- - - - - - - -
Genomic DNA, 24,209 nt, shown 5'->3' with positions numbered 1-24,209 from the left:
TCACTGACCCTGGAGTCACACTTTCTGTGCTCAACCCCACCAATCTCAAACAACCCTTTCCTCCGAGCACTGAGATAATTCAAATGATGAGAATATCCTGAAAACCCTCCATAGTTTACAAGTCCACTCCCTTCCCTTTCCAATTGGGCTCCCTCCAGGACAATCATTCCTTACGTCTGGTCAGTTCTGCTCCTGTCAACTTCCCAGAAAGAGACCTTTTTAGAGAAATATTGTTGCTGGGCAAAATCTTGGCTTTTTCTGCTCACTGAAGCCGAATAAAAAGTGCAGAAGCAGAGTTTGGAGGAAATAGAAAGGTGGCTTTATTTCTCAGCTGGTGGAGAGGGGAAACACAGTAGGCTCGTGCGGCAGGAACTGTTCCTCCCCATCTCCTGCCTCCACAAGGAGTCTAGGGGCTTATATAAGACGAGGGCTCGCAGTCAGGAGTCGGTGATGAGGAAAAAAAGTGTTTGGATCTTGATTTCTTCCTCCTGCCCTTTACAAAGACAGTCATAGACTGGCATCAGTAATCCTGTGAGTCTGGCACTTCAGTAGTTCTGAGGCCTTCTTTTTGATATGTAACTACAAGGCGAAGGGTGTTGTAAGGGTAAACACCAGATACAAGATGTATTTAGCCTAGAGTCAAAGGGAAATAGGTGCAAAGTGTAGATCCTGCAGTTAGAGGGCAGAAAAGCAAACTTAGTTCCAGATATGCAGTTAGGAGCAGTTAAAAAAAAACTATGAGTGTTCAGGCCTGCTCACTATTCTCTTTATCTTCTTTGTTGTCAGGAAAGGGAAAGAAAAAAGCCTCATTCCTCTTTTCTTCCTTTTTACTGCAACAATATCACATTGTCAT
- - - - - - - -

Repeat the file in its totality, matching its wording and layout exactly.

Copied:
Genomic DNA, 24,209 nt, shown 5'->3' with positions numbered 1-24,209 from the left:
TCACTGACCCTGGAGTCACACTTTCTGTGCTCAACCCCACCAATCTCAAACAACCCTTTCCTCCGAGCACTGAGATAATTCAAATGATGAGAATATCCTGAAAACCCTCCATAGTTTACAAGTCCACTCCCTTCCCTTTCCAATTGGGCTCCCTCCAGGACAATCATTCCTTACGTCTGGTCAGTTCTGCTCCTGTCAACTTCCCAGAAAGAGACCTTTTTAGAGAAATATTGTTGCTGGGCAAAATCTTGGCTTTTTCTGCTCACTGAAGCCGAATAAAAAGTGCAGAAGCAGAGTTTGGAGGAAATAGAAAGGTGGCTTTATTTCTCAGCTGGTGGAGAGGGGAAACACAGTAGGCTCGTGCGGCAGGAACTGTTCCTCCCCATCTCCTGCCTCCACAAGGAGTCTAGGGGCTTATATAAGACGAGGGCTCGCAGTCAGGAGTCGGTGATGAGGAAAAAAAGTGTTTGGATCTTGATTTCTTCCTCCTGCCCTTTACAAAGACAGTCATAGACTGGCATCAGTAATCCTGTGAGTCTGGCACTTCAGTAGTTCTGAGGCCTTCTTTTTGATATGTAACTACAAGGCGAAGGGTGTTGTAAGGGTAAACACCAGATACAAGATGTATTTAGCCTAGAGTCAAAGGGAAATAGGTGCAAAGTGTAGATCCTGCAGTTAGAGGGCAGAAAAGCAAACTTAGTTCCAGATATGCAGTTAGGAGCAGTTAAAAAAAAACTATGAGTGTTCAGGCCTGCTCACTATTCTCTTTATCTTCTTTGTTGTCAGGAAAGGGAAAGAAAAAAGCCTCATTCCTCTTTTCTTCCTTTTTACTGCAACAATATCACATTGTCAT